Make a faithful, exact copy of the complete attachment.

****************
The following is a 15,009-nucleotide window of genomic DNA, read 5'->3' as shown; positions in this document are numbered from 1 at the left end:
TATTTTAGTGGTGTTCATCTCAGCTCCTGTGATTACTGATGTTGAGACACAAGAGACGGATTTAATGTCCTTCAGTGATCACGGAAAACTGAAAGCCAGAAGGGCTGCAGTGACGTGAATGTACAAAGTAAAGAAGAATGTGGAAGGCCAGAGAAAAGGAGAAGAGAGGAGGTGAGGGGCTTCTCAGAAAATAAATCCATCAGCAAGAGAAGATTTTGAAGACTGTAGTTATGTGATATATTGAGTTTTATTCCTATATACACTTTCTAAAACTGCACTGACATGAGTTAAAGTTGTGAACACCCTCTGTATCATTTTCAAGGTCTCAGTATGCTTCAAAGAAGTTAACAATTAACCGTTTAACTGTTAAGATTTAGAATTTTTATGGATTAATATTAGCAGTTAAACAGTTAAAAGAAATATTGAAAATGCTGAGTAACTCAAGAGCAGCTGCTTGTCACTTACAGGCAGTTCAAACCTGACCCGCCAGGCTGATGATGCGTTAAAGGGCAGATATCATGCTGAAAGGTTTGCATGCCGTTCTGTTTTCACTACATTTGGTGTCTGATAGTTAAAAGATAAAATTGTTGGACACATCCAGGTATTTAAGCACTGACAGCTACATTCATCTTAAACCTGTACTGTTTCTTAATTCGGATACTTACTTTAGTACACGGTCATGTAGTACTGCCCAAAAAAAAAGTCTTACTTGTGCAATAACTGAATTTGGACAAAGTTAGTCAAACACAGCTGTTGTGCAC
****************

The following is a 15,009-nucleotide window of genomic DNA, read 5'->3' as shown; positions in this document are numbered from 1 at the left end:
TATTTTAGTGGTGTTCATCTCAGCTCCTGTGATTACTGATGTTGAGACACAAGAGACGGATTTAATGTCCTTCAGTGATCACGGAAAACTGAAAGCCAGAAGGGCTGCAGTGACGTGAATGTACAAAGTAAAGAAGAATGTGGAAGGCCAGAGAAAAGGAGAAGAGAGGAGGTGAGGGGCTTCTCAGAAAATAAATCCATCAGCAAGAGAAGATTTTGAAGACTGTAGTTATGTGATATATTGAGTTTTATTCCTATATACACTTTCTAAAACTGCACTGACATGAGTTAAAGTTGTGAACACCCTCTGTATCATTTTCAAGGTCTCAGTATGCTTCAAAGAAGTTAACAATTAACCGTTTAACTGTTAAGATTTAGAATTTTTATGGATTAATATTAGCAGTTAAACAGTTAAAAGAAATATTGAAAATGCTGAGTAACTCAAGAGCAGCTGCTTGTCACTTACAGGCAGTTCAAACCTGACCCGCCAGGCTGATGATGCGTTAAAGGGCAGATATCATGCTGAAAGGTTTGCATGCCGTTCTGTTTTCACTACATTTGGTGTCTGATAGTTAAAAGATAAAATTGTTGGACACATCCAGGTATTTAAGCACTGACAGCTACATTCATCTTAAACCTGTACTGTTTCTTAATTCGGATACTTACTTTAGTACACGGTCATGTAGTACTGCCCAAAAAAAAAGTCTTACTTGTGCAATAACTGAATTTGGACAAAGTTAGTCAAACACAGCTGTTGTGCAC